The Adirondack Park Agency began deliberations Wednesday on the classification of 21,200 acres of former Finch, Pruyn lands, with staff members explaining why the agency’s staff settled on a Primitive classification for the Essex Chain Lakes. However, some questions were left unanswered.
The staff had considered proposals to classify the Essex Chain as Wilderness, Canoe, and Wild Forest. As reported earlier on the Almanack, the staff rejected the Wilderness and Canoe designations largely because local towns own the floatplane rights to First Lake, which is part of the Essex Chain, as well as Pine Lake, which is located a mile and a half south of the chain.
“The presence of floatplanes landing and taking off would detract from the sense of wilderness,” Kathy Regan, a senior natural resource planner, told the APA board.
The Wild Forest classification was rejected because it allows motorboat use. The APA staff felt motorboats would put the Essex Chain and its wetlands at risk by, among other things, churning up sediment, damaging aquatic vegetation, and polluting the water.
“The ecological significance of the Essex Chain Lakes requires a Wilderness-type management,” Regan said.
And that means no motorboats, a requirement that led to the Primitive option. Under this designation, the Essex Chain region will remain off limits to motorboats and, despite the floatplanes, will be managed as Wilderness.
Matt Kendall, another natural resource planner, said the staff’s recommendation (called Alternative 2A) is a modification of an earlier proposal (Alternative 2) for classifying the Essex Chain as Primitive.
The Essex Chain Primitive Area recommended by the staff would encompass 9,940 acres. The original proposal called for an 11,743-acre Primitive Area. The difference is that the land north of the Essex Chain would be classified Wild Forest, not Primitive, under the staff’s preferred option.
In his presentation to the board, Kendall did not explain the reason for scaling back the Primitive Area. It seems obvious, however, that the rationale is to provide easier access to the Essex Chain. Under the original proposal, roads leading to the chain would have been closed. In addition, mountain biking and snowmobiling could be allowed in the Wild Forest section (both activities are are generally prohibited in Primitive Areas).
The two proposals also differ in the classification of a newly acquired stretch of the Hudson River. The original called for the creation of a 32,234-acre Hudson Gorge Wilderness Area. Under the modified proposal, the Wilderness Area shrinks to 23,494 acres. That’s because the river corridor north of an iron bridge would be classified Wild Forest instead of Wilderness.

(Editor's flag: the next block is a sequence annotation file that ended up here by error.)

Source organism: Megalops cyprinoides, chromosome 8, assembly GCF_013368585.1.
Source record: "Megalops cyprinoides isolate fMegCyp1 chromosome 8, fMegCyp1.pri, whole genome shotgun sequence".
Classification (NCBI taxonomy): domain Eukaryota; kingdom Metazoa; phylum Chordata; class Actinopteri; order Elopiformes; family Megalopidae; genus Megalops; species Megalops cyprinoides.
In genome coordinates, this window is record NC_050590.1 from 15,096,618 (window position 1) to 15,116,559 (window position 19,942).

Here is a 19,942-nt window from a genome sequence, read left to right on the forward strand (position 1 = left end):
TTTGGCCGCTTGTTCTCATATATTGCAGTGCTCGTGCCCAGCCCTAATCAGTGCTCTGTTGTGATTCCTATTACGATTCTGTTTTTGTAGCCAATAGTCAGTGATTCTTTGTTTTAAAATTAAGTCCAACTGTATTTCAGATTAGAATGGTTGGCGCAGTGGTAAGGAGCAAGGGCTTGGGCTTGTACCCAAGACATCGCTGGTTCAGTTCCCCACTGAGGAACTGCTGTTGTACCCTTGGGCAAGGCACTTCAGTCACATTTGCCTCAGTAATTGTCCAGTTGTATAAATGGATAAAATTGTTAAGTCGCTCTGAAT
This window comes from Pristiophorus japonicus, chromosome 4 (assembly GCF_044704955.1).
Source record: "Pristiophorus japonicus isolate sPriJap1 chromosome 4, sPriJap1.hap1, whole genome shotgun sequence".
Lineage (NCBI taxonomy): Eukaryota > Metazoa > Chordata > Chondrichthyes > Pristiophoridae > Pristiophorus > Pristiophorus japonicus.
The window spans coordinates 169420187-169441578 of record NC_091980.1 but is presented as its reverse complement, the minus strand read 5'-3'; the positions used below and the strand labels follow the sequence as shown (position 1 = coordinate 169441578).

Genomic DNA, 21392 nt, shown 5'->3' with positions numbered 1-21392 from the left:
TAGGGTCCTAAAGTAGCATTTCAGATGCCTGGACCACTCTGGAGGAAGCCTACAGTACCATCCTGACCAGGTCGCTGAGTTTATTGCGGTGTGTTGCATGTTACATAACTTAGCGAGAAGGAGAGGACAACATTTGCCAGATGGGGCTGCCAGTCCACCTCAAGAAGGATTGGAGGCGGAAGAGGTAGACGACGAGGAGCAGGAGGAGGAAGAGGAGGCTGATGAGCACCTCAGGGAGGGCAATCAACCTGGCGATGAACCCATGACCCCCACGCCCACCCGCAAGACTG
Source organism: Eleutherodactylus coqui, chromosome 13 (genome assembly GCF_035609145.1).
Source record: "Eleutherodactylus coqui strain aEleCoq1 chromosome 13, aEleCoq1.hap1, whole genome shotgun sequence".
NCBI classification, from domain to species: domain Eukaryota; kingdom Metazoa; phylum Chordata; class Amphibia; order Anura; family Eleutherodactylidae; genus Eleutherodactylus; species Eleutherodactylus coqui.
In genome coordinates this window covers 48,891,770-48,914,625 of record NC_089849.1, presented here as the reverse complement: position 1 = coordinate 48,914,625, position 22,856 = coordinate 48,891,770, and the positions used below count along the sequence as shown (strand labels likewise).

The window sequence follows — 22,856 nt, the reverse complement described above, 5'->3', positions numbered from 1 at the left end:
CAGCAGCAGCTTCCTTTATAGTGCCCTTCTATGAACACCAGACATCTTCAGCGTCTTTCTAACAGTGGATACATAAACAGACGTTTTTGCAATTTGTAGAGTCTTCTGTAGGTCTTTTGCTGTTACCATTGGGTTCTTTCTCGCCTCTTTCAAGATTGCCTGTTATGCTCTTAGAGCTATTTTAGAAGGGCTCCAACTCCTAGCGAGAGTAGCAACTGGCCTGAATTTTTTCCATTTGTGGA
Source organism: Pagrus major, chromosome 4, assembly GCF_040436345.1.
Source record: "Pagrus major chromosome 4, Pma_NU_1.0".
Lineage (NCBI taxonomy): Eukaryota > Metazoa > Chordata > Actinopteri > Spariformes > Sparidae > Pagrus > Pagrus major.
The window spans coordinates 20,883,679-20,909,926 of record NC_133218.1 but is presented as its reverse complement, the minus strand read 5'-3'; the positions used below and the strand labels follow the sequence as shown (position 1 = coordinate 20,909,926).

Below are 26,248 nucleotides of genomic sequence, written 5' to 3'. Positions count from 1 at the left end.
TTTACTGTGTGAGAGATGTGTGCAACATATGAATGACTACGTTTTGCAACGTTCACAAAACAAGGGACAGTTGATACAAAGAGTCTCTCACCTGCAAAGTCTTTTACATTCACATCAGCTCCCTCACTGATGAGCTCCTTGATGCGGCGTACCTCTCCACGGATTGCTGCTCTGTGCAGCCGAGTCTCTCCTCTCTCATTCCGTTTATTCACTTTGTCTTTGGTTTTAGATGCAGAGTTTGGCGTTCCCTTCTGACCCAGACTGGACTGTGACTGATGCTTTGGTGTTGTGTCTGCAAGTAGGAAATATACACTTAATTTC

Again, the change was not explained. However, the modified proposal will provide easier access to the Hudson by allowing the public to drive fairly close to the river. It also may allow the state to keep the iron bridge, making it possible to create a snowmobile trail that would cross the river and continue to Minerva. The snowmobile trail is a high priority of local towns.
The modified proposal also calls for a Wild Forest corridor for snowmobile travel between Indian Lake and Newcomb–something not contained in the original.
When asked to explain why the staff modified Alternative 2, APA spokesman Keith McKeever said he could not elaborate but that the answer may come out in today’s meeting. Let’s hope so. This is one of the most important land-classification decisions in the agency’s history, and it’d be nice to hear the justification for the changes in Alternative 2. In short, why is 2A better than 2?
The APA commissioners will reconvene at 9 a.m. today and resume discussion of the Finch, Pruyn lands at 10:45 a.m. They are expected to vote on the staff’s recommendation on Friday.
APA Commissioner Dick Booth, one of the board’s staunchest supporters of the Forest Preserve, remarked at Wednesday’s meeting that he thought Primitive was the appropriate classification for the Essex Chain. He had earlier written a legal memo–which the APA has refused to release–arguing that a Wild Forest classification would violate the State Land Master Plan, which governs management of the Forest Preserve.
You can see the differences in the two Primitive proposals by examining the two maps. The top map shows the various classifications under the staff’s recommendation. The second map shows the original proposal.